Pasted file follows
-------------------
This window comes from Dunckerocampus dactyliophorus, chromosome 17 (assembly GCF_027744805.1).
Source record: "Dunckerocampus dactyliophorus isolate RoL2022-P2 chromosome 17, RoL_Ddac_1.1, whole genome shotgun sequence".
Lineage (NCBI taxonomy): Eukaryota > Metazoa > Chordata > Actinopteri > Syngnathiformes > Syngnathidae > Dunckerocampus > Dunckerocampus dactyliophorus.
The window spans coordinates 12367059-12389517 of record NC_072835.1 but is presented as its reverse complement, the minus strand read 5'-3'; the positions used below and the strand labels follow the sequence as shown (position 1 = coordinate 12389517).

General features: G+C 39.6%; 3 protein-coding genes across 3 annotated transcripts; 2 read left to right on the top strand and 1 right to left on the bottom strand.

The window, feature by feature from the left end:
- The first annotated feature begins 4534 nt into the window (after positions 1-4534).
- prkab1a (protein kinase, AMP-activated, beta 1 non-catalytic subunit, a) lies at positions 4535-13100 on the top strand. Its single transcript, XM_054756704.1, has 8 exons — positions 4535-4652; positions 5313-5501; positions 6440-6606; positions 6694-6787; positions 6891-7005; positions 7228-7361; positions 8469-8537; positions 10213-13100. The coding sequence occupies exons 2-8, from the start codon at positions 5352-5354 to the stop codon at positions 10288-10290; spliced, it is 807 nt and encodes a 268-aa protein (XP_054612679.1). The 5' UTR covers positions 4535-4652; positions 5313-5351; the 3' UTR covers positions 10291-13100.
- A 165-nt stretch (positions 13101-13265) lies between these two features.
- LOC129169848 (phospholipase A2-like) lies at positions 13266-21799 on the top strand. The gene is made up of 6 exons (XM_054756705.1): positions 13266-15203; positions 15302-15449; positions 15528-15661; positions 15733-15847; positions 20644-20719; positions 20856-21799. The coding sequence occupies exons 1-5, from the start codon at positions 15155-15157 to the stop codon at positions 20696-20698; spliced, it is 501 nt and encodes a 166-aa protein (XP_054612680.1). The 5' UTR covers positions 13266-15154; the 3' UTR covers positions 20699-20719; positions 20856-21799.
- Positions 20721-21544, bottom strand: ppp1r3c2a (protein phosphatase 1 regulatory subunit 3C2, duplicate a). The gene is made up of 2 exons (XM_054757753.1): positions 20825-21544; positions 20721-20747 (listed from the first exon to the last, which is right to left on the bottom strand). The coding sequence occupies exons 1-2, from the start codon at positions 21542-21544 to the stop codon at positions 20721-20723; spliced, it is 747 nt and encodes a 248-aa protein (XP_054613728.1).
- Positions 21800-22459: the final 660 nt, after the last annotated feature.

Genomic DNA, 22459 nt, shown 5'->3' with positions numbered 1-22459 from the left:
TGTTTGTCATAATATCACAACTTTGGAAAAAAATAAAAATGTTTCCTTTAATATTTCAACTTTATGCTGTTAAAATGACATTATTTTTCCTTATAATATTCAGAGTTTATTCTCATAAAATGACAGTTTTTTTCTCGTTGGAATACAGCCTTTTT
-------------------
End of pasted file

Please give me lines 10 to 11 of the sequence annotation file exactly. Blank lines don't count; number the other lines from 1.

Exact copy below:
- LOC129169848 (phospholipase A2-like) lies at positions 13266-21799 on the top strand. The gene is made up of 6 exons (XM_054756705.1): positions 13266-15203; positions 15302-15449; positions 15528-15661; positions 15733-15847; positions 20644-20719; positions 20856-21799. The coding sequence occupies exons 1-5, from the start codon at positions 15155-15157 to the stop codon at positions 20696-20698; spliced, it is 501 nt and encodes a 166-aa protein (XP_054612680.1). The 5' UTR covers positions 13266-15154; the 3' UTR covers positions 20699-20719; positions 20856-21799.
- Positions 20721-21544, bottom strand: ppp1r3c2a (protein phosphatase 1 regulatory subunit 3C2, duplicate a). The gene is made up of 2 exons (XM_054757753.1): positions 20825-21544; positions 20721-20747 (listed from the first exon to the last, which is right to left on the bottom strand). The coding sequence occupies exons 1-2, from the start codon at positions 21542-21544 to the stop codon at positions 20721-20723; spliced, it is 747 nt and encodes a 248-aa protein (XP_054613728.1).